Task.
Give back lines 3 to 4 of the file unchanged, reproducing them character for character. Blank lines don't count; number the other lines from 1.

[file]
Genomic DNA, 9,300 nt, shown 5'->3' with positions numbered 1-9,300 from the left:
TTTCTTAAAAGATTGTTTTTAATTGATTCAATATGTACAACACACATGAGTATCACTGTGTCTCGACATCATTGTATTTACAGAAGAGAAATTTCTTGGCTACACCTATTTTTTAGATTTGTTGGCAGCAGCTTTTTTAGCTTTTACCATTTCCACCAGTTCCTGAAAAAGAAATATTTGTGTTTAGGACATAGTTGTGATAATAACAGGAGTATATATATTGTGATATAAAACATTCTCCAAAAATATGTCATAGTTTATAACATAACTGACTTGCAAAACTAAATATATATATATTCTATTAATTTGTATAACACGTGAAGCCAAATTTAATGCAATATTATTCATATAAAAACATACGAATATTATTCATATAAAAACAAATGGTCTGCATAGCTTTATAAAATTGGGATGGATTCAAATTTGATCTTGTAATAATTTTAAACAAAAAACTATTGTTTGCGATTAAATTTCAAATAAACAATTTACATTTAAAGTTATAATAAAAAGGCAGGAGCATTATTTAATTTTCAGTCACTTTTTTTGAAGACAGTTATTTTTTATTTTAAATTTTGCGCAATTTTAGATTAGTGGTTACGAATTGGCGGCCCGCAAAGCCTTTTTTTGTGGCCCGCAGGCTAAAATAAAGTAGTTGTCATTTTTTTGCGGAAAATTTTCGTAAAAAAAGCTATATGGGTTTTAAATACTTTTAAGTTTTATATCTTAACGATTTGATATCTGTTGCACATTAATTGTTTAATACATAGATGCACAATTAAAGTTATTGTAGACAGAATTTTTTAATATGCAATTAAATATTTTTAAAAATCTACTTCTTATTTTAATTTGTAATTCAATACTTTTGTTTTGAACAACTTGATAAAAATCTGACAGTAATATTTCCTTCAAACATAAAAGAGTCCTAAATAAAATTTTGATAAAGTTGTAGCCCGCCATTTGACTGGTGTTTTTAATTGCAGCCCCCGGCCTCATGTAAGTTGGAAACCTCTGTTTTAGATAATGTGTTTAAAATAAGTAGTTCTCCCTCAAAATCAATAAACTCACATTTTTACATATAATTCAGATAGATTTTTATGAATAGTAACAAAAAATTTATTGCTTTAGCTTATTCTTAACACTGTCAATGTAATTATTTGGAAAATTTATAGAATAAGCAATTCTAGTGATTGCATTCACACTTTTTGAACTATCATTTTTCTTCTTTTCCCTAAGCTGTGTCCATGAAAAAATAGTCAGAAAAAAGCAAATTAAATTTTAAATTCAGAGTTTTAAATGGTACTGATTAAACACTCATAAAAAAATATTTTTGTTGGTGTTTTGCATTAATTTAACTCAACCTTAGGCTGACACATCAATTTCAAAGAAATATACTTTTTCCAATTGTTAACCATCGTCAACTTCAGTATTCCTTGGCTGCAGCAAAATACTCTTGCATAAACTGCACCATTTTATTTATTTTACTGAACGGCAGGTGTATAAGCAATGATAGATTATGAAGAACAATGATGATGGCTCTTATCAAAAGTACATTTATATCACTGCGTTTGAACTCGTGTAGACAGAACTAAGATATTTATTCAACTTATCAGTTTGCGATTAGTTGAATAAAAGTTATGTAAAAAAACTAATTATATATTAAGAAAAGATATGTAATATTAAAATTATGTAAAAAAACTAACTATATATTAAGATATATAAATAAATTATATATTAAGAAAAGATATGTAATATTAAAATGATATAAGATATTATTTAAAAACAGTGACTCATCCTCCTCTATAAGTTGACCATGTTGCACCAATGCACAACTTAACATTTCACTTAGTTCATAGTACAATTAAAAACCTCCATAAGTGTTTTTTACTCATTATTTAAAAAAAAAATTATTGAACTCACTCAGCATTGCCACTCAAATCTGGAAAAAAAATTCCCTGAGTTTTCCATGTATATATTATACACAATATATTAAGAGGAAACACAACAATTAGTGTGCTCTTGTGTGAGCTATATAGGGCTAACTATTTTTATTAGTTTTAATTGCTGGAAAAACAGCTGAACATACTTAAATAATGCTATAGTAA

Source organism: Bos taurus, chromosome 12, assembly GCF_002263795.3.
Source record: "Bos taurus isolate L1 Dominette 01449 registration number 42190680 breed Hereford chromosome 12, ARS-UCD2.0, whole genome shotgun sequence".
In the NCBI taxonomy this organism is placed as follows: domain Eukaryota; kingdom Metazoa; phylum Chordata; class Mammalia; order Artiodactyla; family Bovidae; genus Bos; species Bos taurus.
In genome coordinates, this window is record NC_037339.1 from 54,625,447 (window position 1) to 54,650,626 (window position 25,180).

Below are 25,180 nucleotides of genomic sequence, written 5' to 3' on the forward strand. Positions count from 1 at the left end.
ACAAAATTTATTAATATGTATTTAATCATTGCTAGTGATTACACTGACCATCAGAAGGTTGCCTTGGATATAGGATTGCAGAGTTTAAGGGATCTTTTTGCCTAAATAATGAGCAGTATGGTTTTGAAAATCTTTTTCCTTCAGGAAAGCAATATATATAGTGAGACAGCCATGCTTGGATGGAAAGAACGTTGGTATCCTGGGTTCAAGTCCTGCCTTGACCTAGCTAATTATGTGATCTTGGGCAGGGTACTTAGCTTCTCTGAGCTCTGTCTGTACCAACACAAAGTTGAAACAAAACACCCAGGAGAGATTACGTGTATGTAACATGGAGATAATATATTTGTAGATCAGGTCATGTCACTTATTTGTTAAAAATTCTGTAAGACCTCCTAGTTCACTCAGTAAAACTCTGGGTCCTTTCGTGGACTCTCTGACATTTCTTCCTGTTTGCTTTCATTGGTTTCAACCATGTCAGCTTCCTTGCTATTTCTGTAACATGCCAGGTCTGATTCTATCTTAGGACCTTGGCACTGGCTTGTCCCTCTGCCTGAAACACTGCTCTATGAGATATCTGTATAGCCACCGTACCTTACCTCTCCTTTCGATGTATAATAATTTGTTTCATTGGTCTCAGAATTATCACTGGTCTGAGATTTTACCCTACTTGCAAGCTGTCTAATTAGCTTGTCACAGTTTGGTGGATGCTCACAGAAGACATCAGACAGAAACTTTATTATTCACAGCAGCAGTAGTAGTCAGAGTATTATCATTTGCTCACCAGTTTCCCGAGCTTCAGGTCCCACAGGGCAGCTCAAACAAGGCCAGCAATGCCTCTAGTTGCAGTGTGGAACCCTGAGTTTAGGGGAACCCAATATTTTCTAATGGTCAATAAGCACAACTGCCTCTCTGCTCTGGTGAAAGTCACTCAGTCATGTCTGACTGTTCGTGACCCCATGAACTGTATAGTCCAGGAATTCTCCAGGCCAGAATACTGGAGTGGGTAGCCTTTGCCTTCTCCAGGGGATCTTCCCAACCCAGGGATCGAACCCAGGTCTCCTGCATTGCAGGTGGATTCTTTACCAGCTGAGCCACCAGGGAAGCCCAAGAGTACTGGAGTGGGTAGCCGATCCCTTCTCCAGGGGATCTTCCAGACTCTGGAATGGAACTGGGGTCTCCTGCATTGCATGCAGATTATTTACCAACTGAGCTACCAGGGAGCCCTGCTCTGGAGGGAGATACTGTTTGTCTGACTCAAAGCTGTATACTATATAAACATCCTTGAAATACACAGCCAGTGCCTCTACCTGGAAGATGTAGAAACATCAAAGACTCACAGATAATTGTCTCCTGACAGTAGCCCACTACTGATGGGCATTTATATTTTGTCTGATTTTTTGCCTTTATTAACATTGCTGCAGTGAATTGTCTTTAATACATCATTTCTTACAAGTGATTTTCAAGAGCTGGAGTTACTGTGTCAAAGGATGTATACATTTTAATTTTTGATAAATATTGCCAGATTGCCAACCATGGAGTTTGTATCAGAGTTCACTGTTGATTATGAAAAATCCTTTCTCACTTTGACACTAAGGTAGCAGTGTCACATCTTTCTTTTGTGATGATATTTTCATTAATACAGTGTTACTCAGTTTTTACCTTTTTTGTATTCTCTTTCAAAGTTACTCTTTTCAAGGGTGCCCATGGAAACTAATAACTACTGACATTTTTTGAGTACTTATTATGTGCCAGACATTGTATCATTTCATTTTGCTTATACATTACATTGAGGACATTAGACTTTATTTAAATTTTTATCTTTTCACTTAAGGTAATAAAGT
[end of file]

Source organism: Bos taurus, chromosome 12, assembly GCF_002263795.3.
Source record: "Bos taurus isolate L1 Dominette 01449 registration number 42190680 breed Hereford chromosome 12, ARS-UCD2.0, whole genome shotgun sequence".